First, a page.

FDA Revokes Emergency Use Authorizations for Chloroquine, Hydroxychloroquine

Current treatment guidelines do not recommend the use of either drug in hospitalized patients with COVID-19 outside of clinical trials.

The FDA has announced the end of the emergency use authorizations (EUAs) for oral formulations of chloroquine phosphate (CQ) and hydroxychloroquine sulfate (HCQ), saying the potential benefits do not outweigh its known risks.1

The original EUA was issued on March 28, 2020, in response to the coronavirus disease 2019 (COVID-19) pandemic. According to a letter from the FDA announcing the decision, the drugs no longer meet the criteria for emergency use. In order to approve an EUA, evidence must show that the drug is effective in diagnosing, treating, or preventing the disease, and that the benefits outweigh the known and potential risks.1

“We now believe that the suggested dosing regimens for CQ and HCQ as detailed in the Fact Sheets are unlikely to produce an antiviral effect,” the FDA letter stated.1

Despite earlier positive observations of decreased viral shedding among patients with COVID-19 who received CQ or HCQ, the letter noted that these findings have not been consistently replicated and recent data found no difference between HCQ and standard of care treatments.1

The letter also emphasized that current treatment guidelines do not recommend the use of either drug in hospitalized patients with COVID-19 outside of clinical trials. National Institutes of Health guidelines now recommend against use of the drugs outside of clinical trial environments.1

“Recent data from a large randomized controlled trial showed no evidence of benefit for mortality or other outcomes such as hospital length of stay or need for mechanical ventilation of HCQ treatment in hospitalized patients with COVID-19,” the letter stated.1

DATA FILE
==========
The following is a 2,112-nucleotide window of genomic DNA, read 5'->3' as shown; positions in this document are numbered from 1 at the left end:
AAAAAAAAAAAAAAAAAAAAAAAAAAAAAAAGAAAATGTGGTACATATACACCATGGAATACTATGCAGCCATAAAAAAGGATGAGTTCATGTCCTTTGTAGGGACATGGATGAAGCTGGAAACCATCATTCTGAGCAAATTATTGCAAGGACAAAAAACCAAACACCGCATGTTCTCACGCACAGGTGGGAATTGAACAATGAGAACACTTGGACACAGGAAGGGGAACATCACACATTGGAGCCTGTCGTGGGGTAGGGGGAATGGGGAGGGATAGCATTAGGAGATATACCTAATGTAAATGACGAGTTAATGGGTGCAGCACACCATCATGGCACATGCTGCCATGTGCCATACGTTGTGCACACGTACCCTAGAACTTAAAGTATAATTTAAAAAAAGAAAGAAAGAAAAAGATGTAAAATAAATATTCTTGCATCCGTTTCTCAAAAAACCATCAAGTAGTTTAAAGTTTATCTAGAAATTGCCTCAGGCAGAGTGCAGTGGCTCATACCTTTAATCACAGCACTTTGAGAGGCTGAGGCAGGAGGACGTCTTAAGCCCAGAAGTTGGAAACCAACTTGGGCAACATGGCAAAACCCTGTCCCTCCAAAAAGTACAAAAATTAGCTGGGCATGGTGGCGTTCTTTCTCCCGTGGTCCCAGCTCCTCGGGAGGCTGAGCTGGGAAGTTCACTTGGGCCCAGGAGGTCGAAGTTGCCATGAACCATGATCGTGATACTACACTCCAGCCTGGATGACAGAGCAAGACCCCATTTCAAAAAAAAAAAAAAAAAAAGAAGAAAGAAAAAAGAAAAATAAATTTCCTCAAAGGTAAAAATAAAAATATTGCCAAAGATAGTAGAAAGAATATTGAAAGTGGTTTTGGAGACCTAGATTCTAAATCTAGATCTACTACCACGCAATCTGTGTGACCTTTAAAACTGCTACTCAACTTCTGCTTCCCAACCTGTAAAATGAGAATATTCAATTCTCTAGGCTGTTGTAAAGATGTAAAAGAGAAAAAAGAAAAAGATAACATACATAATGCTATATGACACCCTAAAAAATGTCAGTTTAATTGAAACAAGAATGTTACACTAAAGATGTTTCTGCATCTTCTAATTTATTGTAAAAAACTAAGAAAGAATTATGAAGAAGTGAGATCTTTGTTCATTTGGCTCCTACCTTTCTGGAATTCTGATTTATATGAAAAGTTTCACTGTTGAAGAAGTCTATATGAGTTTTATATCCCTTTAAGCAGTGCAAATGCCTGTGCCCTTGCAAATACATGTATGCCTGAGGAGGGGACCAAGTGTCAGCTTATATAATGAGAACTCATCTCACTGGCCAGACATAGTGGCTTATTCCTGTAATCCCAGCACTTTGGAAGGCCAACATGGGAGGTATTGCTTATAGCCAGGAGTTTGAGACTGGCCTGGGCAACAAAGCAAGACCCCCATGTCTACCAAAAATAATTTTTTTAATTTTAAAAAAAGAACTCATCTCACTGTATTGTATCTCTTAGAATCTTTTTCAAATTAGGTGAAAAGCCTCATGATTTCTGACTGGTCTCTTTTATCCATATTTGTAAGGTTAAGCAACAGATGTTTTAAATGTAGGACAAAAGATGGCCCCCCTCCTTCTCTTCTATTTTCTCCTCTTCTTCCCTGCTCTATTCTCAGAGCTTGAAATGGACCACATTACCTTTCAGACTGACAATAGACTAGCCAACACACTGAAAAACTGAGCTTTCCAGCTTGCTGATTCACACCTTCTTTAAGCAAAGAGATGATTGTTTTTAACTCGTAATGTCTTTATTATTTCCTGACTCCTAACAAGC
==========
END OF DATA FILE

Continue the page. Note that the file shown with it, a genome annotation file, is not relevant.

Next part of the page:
CQ and HCQ can both have significant adverse effects, including cardiovascular complications that can lead to heart damage and worsened cardiomyopathy. In patients who already take medications to treat preexisting cardiovascular conditions, experts have warned that HCQ, in particular, can interact with these treatments.2

The FDA did note that although HCQ distributed from the Strategic National Stockpile is no longer authorized, FDA-approved uses of HCQ can be distributed in interstate commerce. However, the CQ products covered by the EUA are not FDA-approved for any indication and cannot be legally introduced into interstate commerce.1


  • FDA Letter Revoking EUA for Chloroquine, Hydroxychloroquine. June 15, 2020; https://www.fda.gov/media/138945/download. Accessed June 15, 2020.
  • Hippensteele, Alana. Dangerous Cardiovascular Complications of COVID-19. Pharmacy Times; June 5, 2020. https://www.pharmacytimes.com/news/dangerous-cardiovascular-complications-of-covid-19. Accessed June 15, 2020.